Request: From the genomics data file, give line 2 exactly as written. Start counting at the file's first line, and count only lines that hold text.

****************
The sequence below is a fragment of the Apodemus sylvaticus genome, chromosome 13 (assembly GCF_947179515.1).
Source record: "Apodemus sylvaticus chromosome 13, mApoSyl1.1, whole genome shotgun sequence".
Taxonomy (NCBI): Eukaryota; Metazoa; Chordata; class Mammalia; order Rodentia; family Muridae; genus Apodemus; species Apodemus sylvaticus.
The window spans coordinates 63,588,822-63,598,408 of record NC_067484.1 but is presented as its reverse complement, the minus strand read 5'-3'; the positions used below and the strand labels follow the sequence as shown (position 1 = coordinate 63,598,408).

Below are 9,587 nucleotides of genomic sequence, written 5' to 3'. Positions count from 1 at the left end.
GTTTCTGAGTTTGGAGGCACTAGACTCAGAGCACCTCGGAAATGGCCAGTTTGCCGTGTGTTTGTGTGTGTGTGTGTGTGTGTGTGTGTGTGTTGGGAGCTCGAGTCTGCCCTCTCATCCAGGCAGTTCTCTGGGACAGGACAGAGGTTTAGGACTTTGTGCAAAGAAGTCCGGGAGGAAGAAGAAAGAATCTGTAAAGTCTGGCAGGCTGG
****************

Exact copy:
Source record: "Apodemus sylvaticus chromosome 13, mApoSyl1.1, whole genome shotgun sequence".